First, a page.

Waterloo Public Health has launched a new COVID-19 wastewater surveillance dashboard that shows how testing of local wastewater for the virus has fared.
Arianne Folkema, an epidemiologist with Waterloo Public Health, says the data provides another useful tool in the chest for the region to keep an eye on how the virus is spreading in our community.
“It allows us to monitor COVID infection in the whole community, whether or not symptoms are present or test results are available,” she explained.
Folkema said that it will measure everyone’s data, not just those who go for testing.
“So the concept here is that everyone poops, which means that by sampling and analyzing the wastewater signal, we can monitor the transmission of COVID-19 for everyone that contributes to the source system,” the epidemiologist explained.
“And that includes those that never experience symptoms, other subgroups that perhaps choose not to get tested or have barriers to accessing services.”
She said it will never replace the need for people to get tested as there are external factors (such as rain or snowmelt) that could affect the data, but it could prove to be useful looking down the road.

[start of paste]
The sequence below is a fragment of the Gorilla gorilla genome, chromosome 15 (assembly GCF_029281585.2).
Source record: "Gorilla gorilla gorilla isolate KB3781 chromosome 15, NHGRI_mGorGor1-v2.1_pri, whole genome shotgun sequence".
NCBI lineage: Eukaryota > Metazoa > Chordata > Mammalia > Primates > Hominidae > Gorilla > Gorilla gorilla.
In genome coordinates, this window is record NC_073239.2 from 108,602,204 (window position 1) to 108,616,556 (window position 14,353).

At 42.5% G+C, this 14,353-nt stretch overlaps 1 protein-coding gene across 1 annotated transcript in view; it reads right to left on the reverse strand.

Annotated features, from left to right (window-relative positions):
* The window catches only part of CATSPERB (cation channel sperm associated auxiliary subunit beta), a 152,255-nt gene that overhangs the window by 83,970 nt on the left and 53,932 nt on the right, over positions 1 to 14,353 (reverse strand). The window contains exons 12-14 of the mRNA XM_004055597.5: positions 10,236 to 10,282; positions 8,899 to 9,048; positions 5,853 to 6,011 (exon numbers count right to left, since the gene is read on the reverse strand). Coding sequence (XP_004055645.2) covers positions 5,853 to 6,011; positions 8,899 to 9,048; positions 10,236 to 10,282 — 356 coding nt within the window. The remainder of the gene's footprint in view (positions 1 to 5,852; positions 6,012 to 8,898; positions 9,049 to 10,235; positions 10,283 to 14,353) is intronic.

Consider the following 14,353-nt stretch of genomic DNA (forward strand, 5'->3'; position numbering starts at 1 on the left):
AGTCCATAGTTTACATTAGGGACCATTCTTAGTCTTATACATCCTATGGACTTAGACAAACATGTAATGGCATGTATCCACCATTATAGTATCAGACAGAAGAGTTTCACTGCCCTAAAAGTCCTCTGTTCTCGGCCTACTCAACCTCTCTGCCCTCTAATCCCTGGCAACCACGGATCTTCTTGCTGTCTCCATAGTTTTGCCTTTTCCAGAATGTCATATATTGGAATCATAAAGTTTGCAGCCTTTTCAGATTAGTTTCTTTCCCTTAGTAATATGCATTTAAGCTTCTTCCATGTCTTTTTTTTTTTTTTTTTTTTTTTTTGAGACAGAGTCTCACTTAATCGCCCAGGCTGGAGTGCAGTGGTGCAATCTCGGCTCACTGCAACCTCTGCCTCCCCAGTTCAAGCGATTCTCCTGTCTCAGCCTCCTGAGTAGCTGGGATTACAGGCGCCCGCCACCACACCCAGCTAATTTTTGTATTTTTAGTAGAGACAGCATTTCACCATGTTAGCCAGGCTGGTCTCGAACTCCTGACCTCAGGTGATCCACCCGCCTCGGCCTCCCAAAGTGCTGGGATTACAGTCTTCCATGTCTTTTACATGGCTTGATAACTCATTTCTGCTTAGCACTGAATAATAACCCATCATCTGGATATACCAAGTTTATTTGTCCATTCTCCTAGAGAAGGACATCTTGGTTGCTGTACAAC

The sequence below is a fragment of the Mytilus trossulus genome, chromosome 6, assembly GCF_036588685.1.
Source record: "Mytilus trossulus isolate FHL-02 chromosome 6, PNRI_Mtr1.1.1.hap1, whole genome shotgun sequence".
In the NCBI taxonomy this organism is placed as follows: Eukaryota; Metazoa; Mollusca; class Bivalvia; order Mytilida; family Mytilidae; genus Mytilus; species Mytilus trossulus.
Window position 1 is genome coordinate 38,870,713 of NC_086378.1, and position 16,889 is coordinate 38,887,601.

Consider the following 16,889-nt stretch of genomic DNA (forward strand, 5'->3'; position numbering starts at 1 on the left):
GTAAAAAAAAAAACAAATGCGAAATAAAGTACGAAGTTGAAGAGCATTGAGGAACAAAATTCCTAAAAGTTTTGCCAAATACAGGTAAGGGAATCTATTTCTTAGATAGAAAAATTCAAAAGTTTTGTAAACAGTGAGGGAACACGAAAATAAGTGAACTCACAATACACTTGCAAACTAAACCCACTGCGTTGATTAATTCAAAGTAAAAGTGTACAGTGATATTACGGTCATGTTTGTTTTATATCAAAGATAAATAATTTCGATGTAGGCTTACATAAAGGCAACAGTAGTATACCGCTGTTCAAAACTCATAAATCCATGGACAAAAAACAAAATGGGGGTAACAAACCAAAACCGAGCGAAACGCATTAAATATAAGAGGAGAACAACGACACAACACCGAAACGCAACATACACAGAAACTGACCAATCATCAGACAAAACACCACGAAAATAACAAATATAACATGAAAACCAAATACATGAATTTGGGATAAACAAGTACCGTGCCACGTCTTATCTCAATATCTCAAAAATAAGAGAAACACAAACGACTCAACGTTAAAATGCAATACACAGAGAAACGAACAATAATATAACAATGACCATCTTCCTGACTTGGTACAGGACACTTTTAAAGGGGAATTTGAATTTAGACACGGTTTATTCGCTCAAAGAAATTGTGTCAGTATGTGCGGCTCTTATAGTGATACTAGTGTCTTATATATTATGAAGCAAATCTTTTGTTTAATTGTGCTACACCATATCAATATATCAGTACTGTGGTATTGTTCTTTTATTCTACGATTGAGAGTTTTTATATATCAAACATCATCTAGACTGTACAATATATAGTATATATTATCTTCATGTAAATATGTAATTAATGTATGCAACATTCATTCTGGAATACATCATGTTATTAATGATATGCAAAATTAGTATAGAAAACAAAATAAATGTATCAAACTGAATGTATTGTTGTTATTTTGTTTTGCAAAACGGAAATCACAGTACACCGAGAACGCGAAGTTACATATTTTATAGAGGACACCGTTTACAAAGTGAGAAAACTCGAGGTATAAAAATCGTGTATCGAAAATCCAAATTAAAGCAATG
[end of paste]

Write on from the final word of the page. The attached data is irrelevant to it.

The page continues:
“Moving forward, I think it will be a very useful tool because as the pandemic evolves, testing behaviours may change in our community,” Folkema said.
“Perhaps there will be less awareness to get tested, and so it’ll be kind of like another signal to watch: ‘Are we seeing changes in our wastewater but not seeing parallel changes in our cases?’”
She said that might be a reason to extend a call for more people to get tested.
The testing is also able to look for variants of concern, although that information is not being shared at the moment.
Folkema said that the data showed there was a high rate of transmission of the U.K. variant along similar lines to regular tests have shown.
“We are seeing similar trends,” she explained. “About 60 to 80 per cent of the wastewater signal is the B.1.1.7 variant.”
Currently, the dashboard only shows wastewater results from Kitchener and Waterloo. Info from Cambridge was to be posted as well, but factors in the water samples are interfering with the researchers’ ability to detect signals from that city.
Folkema says the research team from the region, alongside the University of Waterloo, are working to see what is causing the issue.